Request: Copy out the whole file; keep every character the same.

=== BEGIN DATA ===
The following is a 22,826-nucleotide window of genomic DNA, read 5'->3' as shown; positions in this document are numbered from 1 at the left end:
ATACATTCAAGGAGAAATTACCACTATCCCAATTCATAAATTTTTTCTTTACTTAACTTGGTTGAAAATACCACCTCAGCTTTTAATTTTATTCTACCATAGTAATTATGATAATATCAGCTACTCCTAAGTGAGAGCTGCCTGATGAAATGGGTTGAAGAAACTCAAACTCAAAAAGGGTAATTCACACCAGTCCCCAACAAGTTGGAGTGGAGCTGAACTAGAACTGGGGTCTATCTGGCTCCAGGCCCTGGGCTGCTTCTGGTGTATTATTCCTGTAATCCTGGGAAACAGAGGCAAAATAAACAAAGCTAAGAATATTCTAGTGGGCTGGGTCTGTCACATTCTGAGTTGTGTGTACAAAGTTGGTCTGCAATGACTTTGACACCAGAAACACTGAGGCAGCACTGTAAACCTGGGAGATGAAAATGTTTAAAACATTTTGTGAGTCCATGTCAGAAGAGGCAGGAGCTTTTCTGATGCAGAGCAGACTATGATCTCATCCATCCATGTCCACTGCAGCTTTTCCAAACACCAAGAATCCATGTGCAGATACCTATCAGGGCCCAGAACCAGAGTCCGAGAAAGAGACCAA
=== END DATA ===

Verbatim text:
The following is a 22,826-nucleotide window of genomic DNA, read 5'->3' as shown; positions in this document are numbered from 1 at the left end:
ATACATTCAAGGAGAAATTACCACTATCCCAATTCATAAATTTTTTCTTTACTTAACTTGGTTGAAAATACCACCTCAGCTTTTAATTTTATTCTACCATAGTAATTATGATAATATCAGCTACTCCTAAGTGAGAGCTGCCTGATGAAATGGGTTGAAGAAACTCAAACTCAAAAAGGGTAATTCACACCAGTCCCCAACAAGTTGGAGTGGAGCTGAACTAGAACTGGGGTCTATCTGGCTCCAGGCCCTGGGCTGCTTCTGGTGTATTATTCCTGTAATCCTGGGAAACAGAGGCAAAATAAACAAAGCTAAGAATATTCTAGTGGGCTGGGTCTGTCACATTCTGAGTTGTGTGTACAAAGTTGGTCTGCAATGACTTTGACACCAGAAACACTGAGGCAGCACTGTAAACCTGGGAGATGAAAATGTTTAAAACATTTTGTGAGTCCATGTCAGAAGAGGCAGGAGCTTTTCTGATGCAGAGCAGACTATGATCTCATCCATCCATGTCCACTGCAGCTTTTCCAAACACCAAGAATCCATGTGCAGATACCTATCAGGGCCCAGAACCAGAGTCCGAGAAAGAGACCAA